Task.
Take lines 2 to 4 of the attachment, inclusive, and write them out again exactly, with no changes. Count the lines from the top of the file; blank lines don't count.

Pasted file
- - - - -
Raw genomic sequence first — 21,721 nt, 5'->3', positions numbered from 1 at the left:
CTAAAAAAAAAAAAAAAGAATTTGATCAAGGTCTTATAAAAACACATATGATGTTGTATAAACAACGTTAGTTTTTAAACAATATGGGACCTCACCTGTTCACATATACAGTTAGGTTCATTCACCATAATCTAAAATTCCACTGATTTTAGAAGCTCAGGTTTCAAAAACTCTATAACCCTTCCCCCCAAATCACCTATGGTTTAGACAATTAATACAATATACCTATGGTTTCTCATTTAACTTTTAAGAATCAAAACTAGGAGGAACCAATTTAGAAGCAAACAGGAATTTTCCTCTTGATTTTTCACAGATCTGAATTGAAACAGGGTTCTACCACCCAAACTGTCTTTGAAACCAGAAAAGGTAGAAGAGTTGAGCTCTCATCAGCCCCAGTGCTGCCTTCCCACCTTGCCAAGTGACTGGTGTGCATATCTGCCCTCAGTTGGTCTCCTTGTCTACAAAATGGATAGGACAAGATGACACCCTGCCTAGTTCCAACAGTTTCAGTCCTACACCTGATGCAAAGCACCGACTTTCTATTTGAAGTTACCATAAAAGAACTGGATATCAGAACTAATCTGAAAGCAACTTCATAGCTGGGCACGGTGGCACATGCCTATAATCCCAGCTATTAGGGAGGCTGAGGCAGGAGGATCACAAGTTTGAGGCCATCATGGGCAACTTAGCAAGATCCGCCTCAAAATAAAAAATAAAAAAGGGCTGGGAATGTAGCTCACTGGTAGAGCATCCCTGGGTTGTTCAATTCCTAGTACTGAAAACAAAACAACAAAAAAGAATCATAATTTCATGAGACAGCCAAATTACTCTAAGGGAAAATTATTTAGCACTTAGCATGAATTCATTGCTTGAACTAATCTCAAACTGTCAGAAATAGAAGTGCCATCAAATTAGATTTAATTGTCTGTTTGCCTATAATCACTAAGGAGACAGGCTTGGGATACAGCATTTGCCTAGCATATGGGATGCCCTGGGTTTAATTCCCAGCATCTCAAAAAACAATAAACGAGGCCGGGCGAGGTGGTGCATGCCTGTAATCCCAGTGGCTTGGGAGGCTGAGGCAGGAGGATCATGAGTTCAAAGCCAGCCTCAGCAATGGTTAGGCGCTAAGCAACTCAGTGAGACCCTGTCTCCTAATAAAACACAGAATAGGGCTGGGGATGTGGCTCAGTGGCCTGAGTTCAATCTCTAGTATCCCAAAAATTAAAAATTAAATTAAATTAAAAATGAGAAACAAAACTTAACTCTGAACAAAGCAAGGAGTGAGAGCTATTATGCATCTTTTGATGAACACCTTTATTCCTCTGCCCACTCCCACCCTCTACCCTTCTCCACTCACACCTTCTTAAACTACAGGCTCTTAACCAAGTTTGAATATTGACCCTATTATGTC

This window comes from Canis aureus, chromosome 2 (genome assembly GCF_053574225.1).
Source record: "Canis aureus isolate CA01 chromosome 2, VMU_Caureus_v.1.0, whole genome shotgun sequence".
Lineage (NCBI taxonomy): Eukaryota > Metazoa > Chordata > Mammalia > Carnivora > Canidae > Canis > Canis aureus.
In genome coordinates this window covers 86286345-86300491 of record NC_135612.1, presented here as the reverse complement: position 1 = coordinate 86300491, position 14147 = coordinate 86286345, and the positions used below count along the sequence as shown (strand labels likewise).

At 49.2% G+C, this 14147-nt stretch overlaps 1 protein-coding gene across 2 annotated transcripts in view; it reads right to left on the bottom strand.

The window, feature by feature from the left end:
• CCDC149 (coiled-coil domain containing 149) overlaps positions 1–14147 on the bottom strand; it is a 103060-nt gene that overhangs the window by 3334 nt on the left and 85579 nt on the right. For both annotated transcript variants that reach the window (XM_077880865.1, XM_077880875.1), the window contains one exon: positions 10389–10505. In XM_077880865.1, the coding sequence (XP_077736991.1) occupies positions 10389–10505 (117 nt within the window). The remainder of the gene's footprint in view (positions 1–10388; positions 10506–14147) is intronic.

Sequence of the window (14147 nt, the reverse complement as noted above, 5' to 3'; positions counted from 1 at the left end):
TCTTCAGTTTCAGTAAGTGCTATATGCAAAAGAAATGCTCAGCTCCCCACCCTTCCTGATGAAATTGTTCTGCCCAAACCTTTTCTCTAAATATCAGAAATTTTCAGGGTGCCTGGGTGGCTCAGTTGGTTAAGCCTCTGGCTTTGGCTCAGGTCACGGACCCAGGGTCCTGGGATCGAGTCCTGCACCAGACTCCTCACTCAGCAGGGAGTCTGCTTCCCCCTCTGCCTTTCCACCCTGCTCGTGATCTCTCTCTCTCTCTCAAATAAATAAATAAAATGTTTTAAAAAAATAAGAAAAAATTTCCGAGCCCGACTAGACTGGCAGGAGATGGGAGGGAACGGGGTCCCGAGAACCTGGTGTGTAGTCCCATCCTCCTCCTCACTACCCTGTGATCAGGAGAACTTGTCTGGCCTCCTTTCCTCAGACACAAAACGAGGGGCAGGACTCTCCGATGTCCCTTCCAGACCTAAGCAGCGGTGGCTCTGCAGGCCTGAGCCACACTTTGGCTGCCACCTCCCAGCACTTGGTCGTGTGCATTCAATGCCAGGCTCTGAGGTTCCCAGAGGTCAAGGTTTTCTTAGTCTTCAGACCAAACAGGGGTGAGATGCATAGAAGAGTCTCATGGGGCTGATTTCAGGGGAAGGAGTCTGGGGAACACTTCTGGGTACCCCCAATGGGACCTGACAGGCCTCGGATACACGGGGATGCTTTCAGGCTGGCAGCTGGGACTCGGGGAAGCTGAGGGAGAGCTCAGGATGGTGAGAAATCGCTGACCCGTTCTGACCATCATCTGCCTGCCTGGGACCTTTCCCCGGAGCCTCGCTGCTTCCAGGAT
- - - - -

CTAAAAAAAAAAAAAAAGAATTTGATCAAGGTCTTATAAAAACACATATGATGTTGTATAAACAACGTTAGTTTTTAAACAATATGGGACCTCACCTGTTCACATATACAGTTAGGTTCATTCACCATAATCTAAAATTCCACTGATTTTAGAAGCTCAGGTTTCAAAAACTCTATAACCCTTCCCCCCAAATCACCTATGGTTTAGACAATTAATACAATATACCTATGGTTTCTCATTTAACTTTTAAGAATCAAAACTAGGAGGAACCAATTTAGAAGCAAACAGGAATTTTCCTCTTGATTTTTCACAGATCTGAATTGAAACAGGGTTCTACCACCCAAACTGTCTTTGAAACCAGAAAAGGTAGAAGAGTTGAGCTCTCATCAGCCCCAGTGCTGCCTTCCCACCTTGCCAAGTGACTGGTGTGCATATCTGCCCTCAGTTGGTCTCCTTGTCTACAAAATGGATAGGACAAGATGACACCCTGCCTAGTTCCAACAGTTTCAGTCCTACACCTGATGCAAAGCACCGACTTTCTATTTGAAGTTACCATAAAAGAACTGGATATCAGAACTAATCTGAAAGCAACTTCATAGCTGGGCACGGTGGCACATGCCTATAATCCCAGCTATTAGGGAGGCTGAGGCAGGAGGATCACAAGTTTGAGGCCATCATGGGCAACTTAGCAAGATCCGCCTCAAAATAAAAAATAAAAAAGGGCTGGGAATGTAGCTCACTGGTAGAGCATCCCTGGGTTGTTCAATTCCTAGTACTGAAAACAAAACAACAAAAAAGAATCATAATTTCATGAGACAGCCAAATTACTCTAAGGGAAAATTATTTAGCACTTAGCATGAATTCATTGCTTGAACTAATCTCAAACTGTCAGAAATAGAAGTGCCATCAAATTAGATTTAATTGTCTGTTTGCCTATAATCACTAAGGAGACAGGCTTGGGATACAGCATTTGCCTAGCATATGGGATGCCCTGGGTTTAATTCCCAGCATCTCAAAAAACAATAAACGAGGCCGGGCGAGGTGGTGCATGCCTGTAATCCCAGTGGCTTGGGAGGCTGAGGCAGGAGGATCATGAGTTCAAAGCCAGCCTCAGCAATGGTTAGGCGCTAAGCAACTCAGTGAGACCCTGTCTCCTAATAAAACACAGAATAGGGCTGGGGATGTGGCTCAGTGGCCTGAGTTCAATCTCTAGTATCCCAAAAATTAAAAATTAAATTAAATTAAAAATGAGAAACAAAACTTAACTCTGAACAAAGCAAGGAGTGAGAGCTATTATGCATCTTTTGATGAACACCTTTATTCCTCTGCCCACTCCCACCCTCTACCCTTCTCCACTCACACCTTCTTAAACTACAGGCTCTTAACCAAGTTTGAATATTGACCCTATTATGTC

This window comes from Canis aureus, chromosome 2 (genome assembly GCF_053574225.1).
Source record: "Canis aureus isolate CA01 chromosome 2, VMU_Caureus_v.1.0, whole genome shotgun sequence".